Ariana Aboulafia is the Policy Counsel for Disability Rights in Technology Policy, where she leads CDT’s work in studying the ways in which certain technologies, including hiring algorithms and other algorithmic systems, can impact disabled people, and advancing policy that protects their digital and civil rights.
An attorney with a strong background in intersectional and community-centered public interest advocacy, with particular expertise in disability, technology, criminal law, and the First Amendment. She was first introduced to technology while serving as a fellow to the Cyber Civil Rights Initiative, where her work included research to further their goal of combating online abuse and protecting civil rights in online spaces. Later, Ariana worked as an assistant public defender in Miami-Dade County, where she provided direct representation to clients facing both misdemeanor and felony criminal charges; she has also served as an officer to the Journalism program at the John S. and James L. Knight Foundation, where her portfolio largely focused on safeguarding the First Amendment by providing legal services for journalists.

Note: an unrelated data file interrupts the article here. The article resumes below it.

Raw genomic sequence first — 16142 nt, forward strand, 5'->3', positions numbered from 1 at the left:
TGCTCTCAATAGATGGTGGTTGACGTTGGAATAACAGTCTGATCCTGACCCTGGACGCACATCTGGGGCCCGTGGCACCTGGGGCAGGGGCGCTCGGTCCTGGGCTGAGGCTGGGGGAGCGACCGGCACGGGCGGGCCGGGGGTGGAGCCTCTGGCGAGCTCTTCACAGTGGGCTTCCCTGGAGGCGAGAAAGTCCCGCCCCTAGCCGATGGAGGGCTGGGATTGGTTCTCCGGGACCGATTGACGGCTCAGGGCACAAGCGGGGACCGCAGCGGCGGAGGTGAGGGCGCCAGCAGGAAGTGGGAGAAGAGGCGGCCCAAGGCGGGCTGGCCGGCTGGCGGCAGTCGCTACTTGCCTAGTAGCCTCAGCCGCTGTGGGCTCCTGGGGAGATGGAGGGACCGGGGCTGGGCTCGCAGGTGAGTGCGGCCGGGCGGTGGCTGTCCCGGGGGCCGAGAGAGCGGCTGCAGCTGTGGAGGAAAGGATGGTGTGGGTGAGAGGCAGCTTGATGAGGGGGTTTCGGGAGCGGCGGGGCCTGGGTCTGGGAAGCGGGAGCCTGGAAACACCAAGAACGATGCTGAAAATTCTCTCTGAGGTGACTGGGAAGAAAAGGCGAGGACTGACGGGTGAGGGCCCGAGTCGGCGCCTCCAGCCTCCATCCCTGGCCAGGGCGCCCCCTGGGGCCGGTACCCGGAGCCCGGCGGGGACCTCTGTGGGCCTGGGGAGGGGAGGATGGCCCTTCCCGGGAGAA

Ariana holds a bachelor’s degree in political science and law, history and culture from the University of Southern California, as well as a J.D. with a concentration in social justice and public interest from the University of Miami School of Law. Her academic works have been featured in several publications, including the University of Florida Journal of Law and Public Policy and the Connecticut Public Interest Law Journal, in topics ranging from consumer privacy and technology to hyper-viral police violence. She has presented research on the First Amendment at the Freedom of Expression Scholars Conference at Yale University, and her work on the criminalization of LGBTQ+ homelessness has been honored by the National LGBTQ+ Bar Association.